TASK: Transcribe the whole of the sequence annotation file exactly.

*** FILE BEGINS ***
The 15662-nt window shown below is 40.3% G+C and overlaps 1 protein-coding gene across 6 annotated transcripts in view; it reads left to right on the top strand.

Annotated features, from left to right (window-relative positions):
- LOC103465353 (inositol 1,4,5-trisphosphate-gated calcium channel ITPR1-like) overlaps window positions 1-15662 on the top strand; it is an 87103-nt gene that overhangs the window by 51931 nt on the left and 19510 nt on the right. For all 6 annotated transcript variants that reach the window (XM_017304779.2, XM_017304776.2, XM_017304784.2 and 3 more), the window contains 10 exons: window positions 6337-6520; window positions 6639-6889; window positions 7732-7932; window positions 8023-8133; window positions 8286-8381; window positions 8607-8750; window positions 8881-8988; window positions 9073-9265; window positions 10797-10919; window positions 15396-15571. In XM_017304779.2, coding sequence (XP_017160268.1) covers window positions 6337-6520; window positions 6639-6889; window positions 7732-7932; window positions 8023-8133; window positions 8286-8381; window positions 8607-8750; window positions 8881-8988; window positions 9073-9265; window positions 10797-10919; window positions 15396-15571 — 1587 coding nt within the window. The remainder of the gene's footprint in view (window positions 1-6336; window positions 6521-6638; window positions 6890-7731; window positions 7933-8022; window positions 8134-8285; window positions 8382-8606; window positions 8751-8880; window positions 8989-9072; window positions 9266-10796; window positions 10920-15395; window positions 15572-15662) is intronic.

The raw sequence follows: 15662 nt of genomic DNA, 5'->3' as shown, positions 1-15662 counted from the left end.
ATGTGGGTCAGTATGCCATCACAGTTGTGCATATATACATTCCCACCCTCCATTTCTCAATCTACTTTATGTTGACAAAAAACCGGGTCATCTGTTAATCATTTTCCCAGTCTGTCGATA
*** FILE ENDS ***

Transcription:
The 15662-nt window shown below is 40.3% G+C and overlaps 1 protein-coding gene across 6 annotated transcripts in view; it reads left to right on the top strand.

Annotated features, from left to right (window-relative positions):
- LOC103465353 (inositol 1,4,5-trisphosphate-gated calcium channel ITPR1-like) overlaps window positions 1-15662 on the top strand; it is an 87103-nt gene that overhangs the window by 51931 nt on the left and 19510 nt on the right. For all 6 annotated transcript variants that reach the window (XM_017304779.2, XM_017304776.2, XM_017304784.2 and 3 more), the window contains 10 exons: window positions 6337-6520; window positions 6639-6889; window positions 7732-7932; window positions 8023-8133; window positions 8286-8381; window positions 8607-8750; window positions 8881-8988; window positions 9073-9265; window positions 10797-10919; window positions 15396-15571. In XM_017304779.2, coding sequence (XP_017160268.1) covers window positions 6337-6520; window positions 6639-6889; window positions 7732-7932; window positions 8023-8133; window positions 8286-8381; window positions 8607-8750; window positions 8881-8988; window positions 9073-9265; window positions 10797-10919; window positions 15396-15571 — 1587 coding nt within the window. The remainder of the gene's footprint in view (window positions 1-6336; window positions 6521-6638; window positions 6890-7731; window positions 7933-8022; window positions 8134-8285; window positions 8382-8606; window positions 8751-8880; window positions 8989-9072; window positions 9266-10796; window positions 10920-15395; window positions 15572-15662) is intronic.

The raw sequence follows: 15662 nt of genomic DNA, 5'->3' as shown, positions 1-15662 counted from the left end.
ATGTGGGTCAGTATGCCATCACAGTTGTGCATATATACATTCCCACCCTCCATTTCTCAATCTACTTTATGTTGACAAAAAACCGGGTCATCTGTTAATCATTTTCCCAGTCTGTCGATA